Abstract Detail

Comparative Genomics/Transcriptomics

Quinchiguango Archuleta, Inti [1].

Grow and then Show: understanding inducible phenotypes in solanum lycopersicum through transcriptomic analysis.

With a changing climate comes an urgency to seek out novel phenotypes within agricultural products which will ensure feasibility of food crops into the future. This is an endeavor not only connected to fulfilling the basic nutritional requirements of humans, but also one of cultural and culinary importance. To lose the ability to grow culturally relevant foods not only impacts our survival, but our identity and diversity as human beings. To lose these crops would be to lose a part of the human story. Tomatoes are a well known and virtually ubiquitous fruit featured in cuisine worldwide. Wild relatives are known to grow in much of South America, and across vastly different climates, and can all be crossed with cultivated tomatoes. Due to the greater genetic diversity among wild tomato relatives, their ability to be crossed with cultivated tomatoes becomes key to increasing viability in cultivated varieties. In tomato growing regions, temperatures can regularly climb to over 40°C triggering heat stress as well as increasing susceptibility to disease, particularly in conjunction with drought conditions. As such, it is integral that we seek novel approaches to maintain viability and abundance into a changing future. The tomato yellow leaf curl virus (TYLCV) is of particular interest due to its prevalence over vast growing regions including North and Central Africa, South East Asia and Taiwan. It is well known that abiotic factors such as heat stress tend to increase the negative effects of viral infection due to the combined stress on the individual. To meet these challenges, a cultivar with both resistance to heat stress and to TYLCV is required. A team led by Czosnek at the Hebrew University of Jerusalem have performed breeding programs which have yielded tomato lines that are both heat tolerant and resistant to TYLCV. Fascinatingly, there is a relationship between infection with TYLCV and heat resistance where heat resistance is inducible by viral infection. In this work we performed expression analysis via 3’ RNAseq which we hope will lead to greater understanding of the heat tolerance via viral infection observed in the green house. Through this work, we attempt to demystify phenotypic observations by understanding plant response to heat and TYLCV. In this way we can further aid our food supply in the face of climate change and continue to produce important agricultural products into the future.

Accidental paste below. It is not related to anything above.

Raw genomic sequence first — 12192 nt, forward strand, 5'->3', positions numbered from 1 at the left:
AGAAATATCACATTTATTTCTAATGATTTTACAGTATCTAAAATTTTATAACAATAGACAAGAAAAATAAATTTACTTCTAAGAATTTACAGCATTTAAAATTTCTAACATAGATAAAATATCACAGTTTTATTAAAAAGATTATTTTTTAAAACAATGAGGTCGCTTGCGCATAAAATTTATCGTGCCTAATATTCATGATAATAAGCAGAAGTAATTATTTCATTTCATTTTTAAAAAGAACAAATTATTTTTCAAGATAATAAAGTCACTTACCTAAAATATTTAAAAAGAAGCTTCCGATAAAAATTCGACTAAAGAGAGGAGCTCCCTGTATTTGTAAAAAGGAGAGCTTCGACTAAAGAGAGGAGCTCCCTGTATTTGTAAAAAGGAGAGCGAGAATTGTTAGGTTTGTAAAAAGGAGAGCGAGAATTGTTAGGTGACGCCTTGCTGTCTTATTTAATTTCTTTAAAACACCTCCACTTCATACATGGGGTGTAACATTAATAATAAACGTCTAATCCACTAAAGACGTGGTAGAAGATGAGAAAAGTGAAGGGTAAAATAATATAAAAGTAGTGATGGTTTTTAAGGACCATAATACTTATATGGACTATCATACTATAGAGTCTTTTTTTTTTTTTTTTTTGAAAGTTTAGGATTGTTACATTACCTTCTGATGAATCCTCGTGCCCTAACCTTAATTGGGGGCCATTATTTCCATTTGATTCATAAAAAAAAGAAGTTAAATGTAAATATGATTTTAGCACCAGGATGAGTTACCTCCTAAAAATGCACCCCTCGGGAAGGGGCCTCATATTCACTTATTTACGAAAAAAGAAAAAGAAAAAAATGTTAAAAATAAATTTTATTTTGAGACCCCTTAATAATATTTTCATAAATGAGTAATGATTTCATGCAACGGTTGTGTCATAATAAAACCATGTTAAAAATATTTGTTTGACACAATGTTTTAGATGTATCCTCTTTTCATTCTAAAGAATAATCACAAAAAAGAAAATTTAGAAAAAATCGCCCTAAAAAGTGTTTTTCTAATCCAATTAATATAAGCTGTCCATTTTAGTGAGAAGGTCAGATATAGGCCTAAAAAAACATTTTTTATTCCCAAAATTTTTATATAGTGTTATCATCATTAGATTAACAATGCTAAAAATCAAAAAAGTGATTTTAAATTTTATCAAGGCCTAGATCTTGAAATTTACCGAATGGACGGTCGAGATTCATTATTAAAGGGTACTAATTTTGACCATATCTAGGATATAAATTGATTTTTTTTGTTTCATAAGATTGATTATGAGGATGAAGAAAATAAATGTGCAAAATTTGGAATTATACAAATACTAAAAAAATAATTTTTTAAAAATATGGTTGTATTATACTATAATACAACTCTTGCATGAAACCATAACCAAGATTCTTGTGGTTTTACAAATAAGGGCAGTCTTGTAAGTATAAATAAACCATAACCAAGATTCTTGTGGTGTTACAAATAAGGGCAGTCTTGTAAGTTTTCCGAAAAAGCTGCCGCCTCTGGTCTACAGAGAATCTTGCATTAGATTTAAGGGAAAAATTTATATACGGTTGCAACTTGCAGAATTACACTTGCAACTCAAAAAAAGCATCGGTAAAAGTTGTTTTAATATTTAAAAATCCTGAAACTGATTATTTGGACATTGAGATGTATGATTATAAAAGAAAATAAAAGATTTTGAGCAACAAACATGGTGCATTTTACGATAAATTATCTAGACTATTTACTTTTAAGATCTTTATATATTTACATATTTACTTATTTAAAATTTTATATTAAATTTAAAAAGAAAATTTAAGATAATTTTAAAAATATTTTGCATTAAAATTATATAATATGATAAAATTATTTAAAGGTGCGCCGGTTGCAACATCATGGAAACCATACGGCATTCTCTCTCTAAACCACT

1 - Boyce Thompson Institute, Computational Biology Center, 533 Tower Rd, Ithaca, NY, 14853, USA

none specified

Presentation Type: Oral Paper
Number: CGT1004
Abstract ID:1052
Candidate for Awards:Margaret Menzel Award

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